June 4, 2011
February 26, 2009
December 21, 2008
My current employer (‘a leader in solutions for the business community’) apparently hasn’t a clue when it comes to solutions for its community of workers.
Case in point: Restroom facilities.
On Friday, we had staffers from our client (‘a leader in solutions for bank customers that ISN’T getting bailed out yet’ – not a bad selling point these days) visit the site to see how well we can do the job at about 75% of the cost of the client’s regular employees. Of course, so as to not show the visitors what heathens and savages we are, we were barred from using the front restrooms so they could mess them up, have illicit sex in private, etc.
Perhaps more details is required here. The building has four restrooms: a mass facility each for male and female and each capable of handling about 8 simultaneous excretors (I don’t frequent of surveil the ladies room, so maybe Chuck Berry could come in handy here), and a one-holer for male and female up front. During daytime hours, the building has about 300 people working.
To add to the normal hilarity, maintenance will shut down one mass facility – usually during peak break times – for cleaning.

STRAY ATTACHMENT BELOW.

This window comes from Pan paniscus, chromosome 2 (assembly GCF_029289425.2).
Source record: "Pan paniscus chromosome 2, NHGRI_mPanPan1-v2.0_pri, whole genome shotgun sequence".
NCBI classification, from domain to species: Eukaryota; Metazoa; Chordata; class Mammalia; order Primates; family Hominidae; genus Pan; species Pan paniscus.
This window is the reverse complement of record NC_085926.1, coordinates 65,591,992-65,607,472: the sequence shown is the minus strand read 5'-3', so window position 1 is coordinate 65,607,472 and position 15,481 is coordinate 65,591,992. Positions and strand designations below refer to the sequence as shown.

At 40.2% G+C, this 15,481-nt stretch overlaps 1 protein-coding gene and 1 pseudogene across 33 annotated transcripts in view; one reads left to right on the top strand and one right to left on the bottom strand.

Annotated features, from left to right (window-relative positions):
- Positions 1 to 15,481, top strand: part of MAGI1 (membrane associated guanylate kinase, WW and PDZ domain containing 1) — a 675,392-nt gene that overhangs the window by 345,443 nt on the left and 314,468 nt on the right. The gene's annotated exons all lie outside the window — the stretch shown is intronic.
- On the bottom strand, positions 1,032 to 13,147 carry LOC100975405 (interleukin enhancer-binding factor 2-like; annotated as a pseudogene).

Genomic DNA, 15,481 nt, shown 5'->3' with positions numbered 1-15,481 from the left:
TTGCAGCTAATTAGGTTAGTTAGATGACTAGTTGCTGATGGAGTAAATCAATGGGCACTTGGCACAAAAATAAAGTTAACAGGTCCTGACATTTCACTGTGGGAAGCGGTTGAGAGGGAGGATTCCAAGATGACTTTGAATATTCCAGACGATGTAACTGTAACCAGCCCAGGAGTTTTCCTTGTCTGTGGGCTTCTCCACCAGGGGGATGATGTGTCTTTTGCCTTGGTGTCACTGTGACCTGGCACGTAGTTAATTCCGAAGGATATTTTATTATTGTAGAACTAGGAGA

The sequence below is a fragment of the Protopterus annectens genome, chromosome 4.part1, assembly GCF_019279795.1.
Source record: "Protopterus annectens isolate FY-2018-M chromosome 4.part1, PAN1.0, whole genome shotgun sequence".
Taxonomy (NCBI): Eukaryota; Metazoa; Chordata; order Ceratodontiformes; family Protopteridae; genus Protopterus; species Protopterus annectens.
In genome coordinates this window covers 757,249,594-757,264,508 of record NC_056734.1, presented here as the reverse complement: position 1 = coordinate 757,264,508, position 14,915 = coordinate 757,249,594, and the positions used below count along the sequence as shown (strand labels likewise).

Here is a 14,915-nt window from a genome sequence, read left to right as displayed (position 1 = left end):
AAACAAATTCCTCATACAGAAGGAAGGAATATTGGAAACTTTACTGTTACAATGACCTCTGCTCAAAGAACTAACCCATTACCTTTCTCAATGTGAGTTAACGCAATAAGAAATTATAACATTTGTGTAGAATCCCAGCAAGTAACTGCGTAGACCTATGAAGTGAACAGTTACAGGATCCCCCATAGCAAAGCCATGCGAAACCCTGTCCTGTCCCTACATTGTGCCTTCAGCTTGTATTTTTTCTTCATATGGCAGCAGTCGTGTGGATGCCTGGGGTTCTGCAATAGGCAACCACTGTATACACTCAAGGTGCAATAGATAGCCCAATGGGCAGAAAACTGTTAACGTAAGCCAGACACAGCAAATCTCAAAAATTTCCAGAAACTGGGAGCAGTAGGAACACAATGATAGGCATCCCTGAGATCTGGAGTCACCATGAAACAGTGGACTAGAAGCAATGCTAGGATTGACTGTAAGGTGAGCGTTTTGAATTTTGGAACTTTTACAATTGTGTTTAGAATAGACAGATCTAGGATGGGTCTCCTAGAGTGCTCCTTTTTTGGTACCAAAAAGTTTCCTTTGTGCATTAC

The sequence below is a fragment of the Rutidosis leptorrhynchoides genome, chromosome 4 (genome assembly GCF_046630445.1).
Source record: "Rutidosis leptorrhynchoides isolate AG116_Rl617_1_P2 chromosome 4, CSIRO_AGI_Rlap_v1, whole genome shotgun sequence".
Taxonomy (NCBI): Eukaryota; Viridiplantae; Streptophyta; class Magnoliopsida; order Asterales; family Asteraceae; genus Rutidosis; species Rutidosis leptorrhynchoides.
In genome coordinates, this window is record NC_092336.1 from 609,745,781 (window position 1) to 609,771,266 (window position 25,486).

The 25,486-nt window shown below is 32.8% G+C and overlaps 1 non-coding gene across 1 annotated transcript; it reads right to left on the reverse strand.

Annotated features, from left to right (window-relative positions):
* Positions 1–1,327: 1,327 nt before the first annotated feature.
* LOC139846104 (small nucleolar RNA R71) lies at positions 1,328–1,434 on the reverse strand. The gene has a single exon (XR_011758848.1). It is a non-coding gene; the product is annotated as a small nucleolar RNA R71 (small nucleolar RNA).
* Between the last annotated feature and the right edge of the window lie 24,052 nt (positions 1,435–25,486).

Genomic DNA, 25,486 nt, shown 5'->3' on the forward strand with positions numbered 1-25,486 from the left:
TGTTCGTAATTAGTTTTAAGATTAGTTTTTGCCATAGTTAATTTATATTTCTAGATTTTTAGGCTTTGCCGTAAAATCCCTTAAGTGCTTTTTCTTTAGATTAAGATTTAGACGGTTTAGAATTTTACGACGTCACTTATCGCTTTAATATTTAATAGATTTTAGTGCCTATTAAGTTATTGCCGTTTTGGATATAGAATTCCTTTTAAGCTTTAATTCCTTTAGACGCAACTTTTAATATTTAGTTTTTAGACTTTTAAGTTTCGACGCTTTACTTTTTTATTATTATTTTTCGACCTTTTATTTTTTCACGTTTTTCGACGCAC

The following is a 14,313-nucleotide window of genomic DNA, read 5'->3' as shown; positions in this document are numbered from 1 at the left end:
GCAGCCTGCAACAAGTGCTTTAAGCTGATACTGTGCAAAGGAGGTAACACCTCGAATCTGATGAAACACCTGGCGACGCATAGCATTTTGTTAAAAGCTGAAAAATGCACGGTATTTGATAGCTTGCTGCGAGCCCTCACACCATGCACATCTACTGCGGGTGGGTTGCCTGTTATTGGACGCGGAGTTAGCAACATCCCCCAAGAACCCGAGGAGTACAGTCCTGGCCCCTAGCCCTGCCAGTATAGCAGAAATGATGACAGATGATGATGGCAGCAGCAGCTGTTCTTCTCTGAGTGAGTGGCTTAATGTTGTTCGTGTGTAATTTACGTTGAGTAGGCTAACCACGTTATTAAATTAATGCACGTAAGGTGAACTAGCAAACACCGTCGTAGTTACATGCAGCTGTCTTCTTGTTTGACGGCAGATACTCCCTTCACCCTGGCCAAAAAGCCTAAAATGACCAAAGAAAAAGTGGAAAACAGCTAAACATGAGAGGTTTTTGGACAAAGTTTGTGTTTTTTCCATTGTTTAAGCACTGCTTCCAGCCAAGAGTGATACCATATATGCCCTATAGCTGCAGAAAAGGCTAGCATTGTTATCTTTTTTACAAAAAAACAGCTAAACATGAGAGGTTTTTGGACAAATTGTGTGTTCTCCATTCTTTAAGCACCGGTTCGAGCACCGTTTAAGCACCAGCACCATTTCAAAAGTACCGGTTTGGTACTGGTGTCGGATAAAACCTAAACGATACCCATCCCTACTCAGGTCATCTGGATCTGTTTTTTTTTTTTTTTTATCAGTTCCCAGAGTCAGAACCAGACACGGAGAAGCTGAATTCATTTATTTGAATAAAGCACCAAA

I won’t begin to address the age-old ‘potty parity’ issue here except to say that our corporation needs to revise its standard floor plan for new call centers.
Back to Friday.
In the midst of trying to impress our client, our computer link with the client’s customer service software crashed for three hours. I was on my extended midday break and missed that fun, but they saved some for me for my evening shift.
A sequence of two e-mails announced that the men’s mass facility would be shut down that day since the single water shutoff valve handled both mass rooms. Since the visitors had left, the two front one-holers would be men-only.
Five minutes later, the internal e-mail service announced that both mass facilities would be shut down for construction, leaving one one-holer for men and one for women that evening. Even with about 100 people on evening/night shift, the front plumbing was running pretty heavily.
That arrangement persisted all day Saturday., when about 250 people were on duty. Now, applied probability and statistics pretty well guarantees that, even with just adults in the user group, someone’s going to have some sort of catastrophic or extended incident during their visit. And even more application makes it likely that someone having such an incident will not have the decency to clean up after themselves.
That held true. In euphemistic terms, if Lee Harvey Oswald had dropped about two or three mils on his sighting on John F. Kennedy, the lower interior of his limousine would have looked much like the adjacent floor and wall tiles of the men’s toilet.